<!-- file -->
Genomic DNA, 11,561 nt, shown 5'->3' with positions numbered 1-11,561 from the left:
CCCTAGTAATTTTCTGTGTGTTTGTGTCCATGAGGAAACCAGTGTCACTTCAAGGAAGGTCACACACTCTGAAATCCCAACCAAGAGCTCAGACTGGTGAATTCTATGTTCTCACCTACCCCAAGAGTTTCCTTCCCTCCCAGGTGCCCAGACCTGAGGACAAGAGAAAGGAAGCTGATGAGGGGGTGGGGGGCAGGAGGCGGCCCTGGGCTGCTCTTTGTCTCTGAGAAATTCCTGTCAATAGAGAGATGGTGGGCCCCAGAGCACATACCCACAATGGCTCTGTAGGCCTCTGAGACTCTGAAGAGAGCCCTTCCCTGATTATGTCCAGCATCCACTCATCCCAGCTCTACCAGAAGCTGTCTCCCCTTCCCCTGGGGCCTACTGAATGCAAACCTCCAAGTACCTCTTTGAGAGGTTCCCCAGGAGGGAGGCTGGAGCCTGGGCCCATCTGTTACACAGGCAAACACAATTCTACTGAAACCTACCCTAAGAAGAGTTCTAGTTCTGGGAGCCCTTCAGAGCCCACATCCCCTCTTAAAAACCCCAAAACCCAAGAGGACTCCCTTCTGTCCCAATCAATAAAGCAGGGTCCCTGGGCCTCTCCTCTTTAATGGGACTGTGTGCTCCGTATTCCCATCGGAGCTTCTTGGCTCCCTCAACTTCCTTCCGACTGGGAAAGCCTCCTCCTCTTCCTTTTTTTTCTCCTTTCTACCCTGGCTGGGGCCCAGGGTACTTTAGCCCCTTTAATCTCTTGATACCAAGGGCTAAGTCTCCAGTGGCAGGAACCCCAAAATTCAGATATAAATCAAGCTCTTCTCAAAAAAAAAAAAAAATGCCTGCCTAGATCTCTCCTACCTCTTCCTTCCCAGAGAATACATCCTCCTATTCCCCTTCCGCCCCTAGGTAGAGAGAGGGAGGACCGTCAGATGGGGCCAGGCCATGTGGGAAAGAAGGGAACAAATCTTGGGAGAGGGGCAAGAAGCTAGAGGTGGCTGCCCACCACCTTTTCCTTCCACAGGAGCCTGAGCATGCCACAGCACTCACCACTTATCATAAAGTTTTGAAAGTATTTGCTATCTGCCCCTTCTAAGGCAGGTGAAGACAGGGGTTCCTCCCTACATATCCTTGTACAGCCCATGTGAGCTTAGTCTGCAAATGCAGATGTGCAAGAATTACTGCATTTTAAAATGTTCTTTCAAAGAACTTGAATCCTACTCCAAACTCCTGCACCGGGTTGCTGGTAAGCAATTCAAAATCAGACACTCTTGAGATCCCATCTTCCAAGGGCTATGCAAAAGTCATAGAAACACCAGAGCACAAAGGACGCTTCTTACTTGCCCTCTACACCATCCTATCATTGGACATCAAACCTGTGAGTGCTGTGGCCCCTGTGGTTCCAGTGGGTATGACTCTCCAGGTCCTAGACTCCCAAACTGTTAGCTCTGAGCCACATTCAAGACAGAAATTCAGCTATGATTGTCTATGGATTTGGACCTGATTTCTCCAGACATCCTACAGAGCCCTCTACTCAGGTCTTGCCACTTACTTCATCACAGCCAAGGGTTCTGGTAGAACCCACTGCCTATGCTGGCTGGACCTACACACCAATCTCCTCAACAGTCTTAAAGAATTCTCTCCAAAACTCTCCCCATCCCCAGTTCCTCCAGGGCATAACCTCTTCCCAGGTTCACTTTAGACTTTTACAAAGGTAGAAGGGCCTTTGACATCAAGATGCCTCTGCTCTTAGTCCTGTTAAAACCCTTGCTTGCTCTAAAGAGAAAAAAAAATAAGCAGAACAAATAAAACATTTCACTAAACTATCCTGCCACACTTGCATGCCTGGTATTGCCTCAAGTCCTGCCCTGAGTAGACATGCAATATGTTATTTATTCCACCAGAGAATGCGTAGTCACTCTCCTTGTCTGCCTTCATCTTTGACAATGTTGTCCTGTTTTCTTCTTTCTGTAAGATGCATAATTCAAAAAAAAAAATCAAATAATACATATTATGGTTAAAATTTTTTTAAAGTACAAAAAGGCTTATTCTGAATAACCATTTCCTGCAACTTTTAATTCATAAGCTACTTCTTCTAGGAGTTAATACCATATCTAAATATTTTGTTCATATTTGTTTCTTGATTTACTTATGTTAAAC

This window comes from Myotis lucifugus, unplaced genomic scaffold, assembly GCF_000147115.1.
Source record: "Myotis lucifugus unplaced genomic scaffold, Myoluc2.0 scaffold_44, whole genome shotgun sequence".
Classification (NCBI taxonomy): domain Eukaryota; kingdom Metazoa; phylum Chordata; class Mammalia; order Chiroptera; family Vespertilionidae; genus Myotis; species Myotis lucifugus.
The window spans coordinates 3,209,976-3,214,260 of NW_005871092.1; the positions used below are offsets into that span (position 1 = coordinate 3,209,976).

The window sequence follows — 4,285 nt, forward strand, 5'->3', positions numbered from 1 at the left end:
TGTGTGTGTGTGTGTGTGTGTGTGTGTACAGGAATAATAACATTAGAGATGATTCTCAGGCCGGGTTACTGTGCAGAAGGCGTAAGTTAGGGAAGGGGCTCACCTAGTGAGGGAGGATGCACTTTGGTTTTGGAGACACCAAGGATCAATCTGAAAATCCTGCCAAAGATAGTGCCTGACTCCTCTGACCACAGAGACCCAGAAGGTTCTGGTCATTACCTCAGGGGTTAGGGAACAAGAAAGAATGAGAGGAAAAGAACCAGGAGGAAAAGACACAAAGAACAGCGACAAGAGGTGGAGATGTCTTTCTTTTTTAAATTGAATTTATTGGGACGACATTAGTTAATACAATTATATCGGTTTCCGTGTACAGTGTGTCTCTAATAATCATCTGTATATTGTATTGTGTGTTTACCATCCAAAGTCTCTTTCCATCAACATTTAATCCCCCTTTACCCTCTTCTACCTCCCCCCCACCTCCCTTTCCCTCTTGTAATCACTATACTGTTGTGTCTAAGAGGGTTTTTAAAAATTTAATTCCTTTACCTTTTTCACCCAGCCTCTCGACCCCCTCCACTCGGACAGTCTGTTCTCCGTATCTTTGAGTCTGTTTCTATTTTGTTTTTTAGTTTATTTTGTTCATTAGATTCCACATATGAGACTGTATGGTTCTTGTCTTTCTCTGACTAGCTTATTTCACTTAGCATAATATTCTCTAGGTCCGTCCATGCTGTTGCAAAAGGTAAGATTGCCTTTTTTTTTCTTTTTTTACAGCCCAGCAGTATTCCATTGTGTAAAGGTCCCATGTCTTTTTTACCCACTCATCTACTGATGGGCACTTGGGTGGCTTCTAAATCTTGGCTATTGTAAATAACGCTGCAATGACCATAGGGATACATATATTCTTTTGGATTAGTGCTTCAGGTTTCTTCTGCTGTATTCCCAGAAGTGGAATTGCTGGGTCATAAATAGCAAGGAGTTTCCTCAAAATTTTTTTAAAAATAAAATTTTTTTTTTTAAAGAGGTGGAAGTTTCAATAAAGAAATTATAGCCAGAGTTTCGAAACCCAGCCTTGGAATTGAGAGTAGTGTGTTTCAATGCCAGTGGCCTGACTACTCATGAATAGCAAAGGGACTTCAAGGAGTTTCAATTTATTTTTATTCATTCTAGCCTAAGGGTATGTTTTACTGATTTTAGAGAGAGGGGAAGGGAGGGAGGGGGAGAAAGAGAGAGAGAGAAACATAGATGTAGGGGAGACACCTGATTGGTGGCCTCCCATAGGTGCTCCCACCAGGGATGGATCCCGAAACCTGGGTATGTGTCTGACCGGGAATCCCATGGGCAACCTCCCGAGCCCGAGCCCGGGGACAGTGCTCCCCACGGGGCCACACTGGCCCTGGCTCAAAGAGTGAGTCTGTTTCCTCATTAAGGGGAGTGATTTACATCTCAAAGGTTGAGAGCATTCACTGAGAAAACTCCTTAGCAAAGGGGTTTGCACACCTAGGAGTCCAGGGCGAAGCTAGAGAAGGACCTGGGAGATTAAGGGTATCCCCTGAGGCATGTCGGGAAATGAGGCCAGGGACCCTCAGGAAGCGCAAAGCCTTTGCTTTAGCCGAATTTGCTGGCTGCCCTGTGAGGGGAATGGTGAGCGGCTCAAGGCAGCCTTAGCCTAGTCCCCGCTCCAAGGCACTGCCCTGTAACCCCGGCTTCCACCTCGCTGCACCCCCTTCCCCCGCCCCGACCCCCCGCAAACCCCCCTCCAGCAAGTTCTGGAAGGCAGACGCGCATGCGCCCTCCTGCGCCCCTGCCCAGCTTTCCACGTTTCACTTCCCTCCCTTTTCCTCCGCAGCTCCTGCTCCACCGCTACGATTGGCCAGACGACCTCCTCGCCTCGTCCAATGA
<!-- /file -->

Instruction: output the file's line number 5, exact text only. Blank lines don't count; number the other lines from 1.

Classification (NCBI taxonomy): domain Eukaryota; kingdom Metazoa; phylum Chordata; class Mammalia; order Chiroptera; family Vespertilionidae; genus Myotis; species Myotis lucifugus.